A recently passed bill clarifies when Mississippi drivers don’t have to stop for school buses that are loading or unloading students. Photo by Bob Markwardt

A recently passed bill clarifies when Mississippi drivers don’t have to stop for school buses that are loading or unloading students. Photo by Bob Markwardt

JACKSON, Miss. — A recently passed bill clarifies the circumstances in which Mississippi drivers don’t have to stop for school buses that are loading or unloading students.

The legislation, HB 110, was approved by Gov. Phil Bryant on April 5 and goes into effect on July 1. It specifies that on a divided highway with at least two lanes of travel in each direction, motorists don’t need to stop for a school bus that is stopped on the other side.

Before 2011, Mississippi law required drivers to stop for loading or unloading school buses on all roadways, including four-lane highways. The passage of Nathan’s Law in 2011 added an exemption that stated:

“The driver of a vehicle upon a highway that has four (4) lanes or more, whether or not there is a median or turn lane, need not stop upon meeting or passing a school bus that is on a different roadway or when upon a controlled-access highway if the school bus is stopped in a loading zone that is a part of or adjacent to the highway and where pedestrians are not permitted to cross the roadway.”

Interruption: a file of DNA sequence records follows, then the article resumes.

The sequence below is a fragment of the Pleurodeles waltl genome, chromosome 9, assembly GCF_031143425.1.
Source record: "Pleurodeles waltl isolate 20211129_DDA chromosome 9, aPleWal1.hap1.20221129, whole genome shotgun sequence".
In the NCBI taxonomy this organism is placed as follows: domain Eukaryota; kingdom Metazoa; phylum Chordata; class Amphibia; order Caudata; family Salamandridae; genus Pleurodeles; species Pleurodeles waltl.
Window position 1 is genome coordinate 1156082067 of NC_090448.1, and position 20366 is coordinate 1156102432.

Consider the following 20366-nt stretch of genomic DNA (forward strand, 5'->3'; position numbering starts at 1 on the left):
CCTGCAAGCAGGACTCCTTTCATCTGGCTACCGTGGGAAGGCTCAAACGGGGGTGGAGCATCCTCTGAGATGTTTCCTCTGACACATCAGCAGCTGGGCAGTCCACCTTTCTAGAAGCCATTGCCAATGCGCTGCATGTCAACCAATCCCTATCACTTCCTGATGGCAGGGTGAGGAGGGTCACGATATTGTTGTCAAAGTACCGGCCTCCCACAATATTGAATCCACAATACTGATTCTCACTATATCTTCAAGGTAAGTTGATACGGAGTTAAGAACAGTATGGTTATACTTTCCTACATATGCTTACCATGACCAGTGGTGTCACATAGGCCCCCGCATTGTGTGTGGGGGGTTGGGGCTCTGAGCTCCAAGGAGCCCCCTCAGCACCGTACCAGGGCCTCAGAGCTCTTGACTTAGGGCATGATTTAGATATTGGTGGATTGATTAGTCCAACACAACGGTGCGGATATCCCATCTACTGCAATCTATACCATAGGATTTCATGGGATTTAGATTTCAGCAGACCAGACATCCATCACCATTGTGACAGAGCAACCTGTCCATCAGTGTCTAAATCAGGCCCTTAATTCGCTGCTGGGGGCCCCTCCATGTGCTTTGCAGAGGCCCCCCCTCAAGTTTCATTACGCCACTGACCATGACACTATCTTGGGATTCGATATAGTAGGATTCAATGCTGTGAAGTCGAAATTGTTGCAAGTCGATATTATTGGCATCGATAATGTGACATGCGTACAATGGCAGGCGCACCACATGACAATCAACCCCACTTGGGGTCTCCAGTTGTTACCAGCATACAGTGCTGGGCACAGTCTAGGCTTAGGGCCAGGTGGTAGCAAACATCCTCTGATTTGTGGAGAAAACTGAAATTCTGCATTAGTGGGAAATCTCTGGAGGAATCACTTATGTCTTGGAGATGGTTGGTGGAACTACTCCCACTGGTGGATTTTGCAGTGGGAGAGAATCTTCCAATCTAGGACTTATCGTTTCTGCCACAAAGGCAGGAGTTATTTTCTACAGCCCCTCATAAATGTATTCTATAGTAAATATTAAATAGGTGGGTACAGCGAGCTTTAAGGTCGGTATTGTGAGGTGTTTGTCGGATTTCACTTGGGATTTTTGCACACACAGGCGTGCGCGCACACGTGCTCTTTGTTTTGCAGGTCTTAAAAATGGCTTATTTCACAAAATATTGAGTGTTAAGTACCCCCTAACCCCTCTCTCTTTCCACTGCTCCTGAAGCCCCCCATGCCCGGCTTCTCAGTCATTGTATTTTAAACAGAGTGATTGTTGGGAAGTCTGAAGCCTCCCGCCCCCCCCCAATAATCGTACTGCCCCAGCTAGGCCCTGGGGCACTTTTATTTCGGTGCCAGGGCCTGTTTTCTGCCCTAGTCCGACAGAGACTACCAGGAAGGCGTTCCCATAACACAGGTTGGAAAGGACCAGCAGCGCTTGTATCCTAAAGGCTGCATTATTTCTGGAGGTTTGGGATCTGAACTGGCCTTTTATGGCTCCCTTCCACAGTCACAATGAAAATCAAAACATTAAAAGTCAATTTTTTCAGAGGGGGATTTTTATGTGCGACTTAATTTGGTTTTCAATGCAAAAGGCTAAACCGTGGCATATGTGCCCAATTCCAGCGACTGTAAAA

HB 110 specifies that on a divided highway with at least two lanes of travel in each direction, motorists don’t need to stop for a school bus that is stopped on the other side. Image courtesy Sam Bailey

HB 110 specifies that on a divided highway with at least two lanes of travel in each direction, motorists don’t need to stop for a school bus that is stopped on the other side. Image courtesy Sam Bailey

HB 110, the bill that was passed in April, essentially clarifies that the highway has to be divided, and has to permit at least two lanes of travel in each direction, for a motorist to not have to stop for a school bus that is stopped in the opposing roadway.

Sam Bailey, transportation director at Biloxi (Miss.) Public Schools and a governor's task force member, told SBF that HB 110 was prompted by a request from the AARP, which sought clarification about when Mississippi drivers need to stop for stopped school buses.

For his part, Bailey has developed a training aid that uses diagrams (as seen above) of bus stops in various types of roadways. The main goal for the aid, Bailey said, is “to assist and further educate patrol law enforcement officers to clarify the complexity of the law through illustrations."

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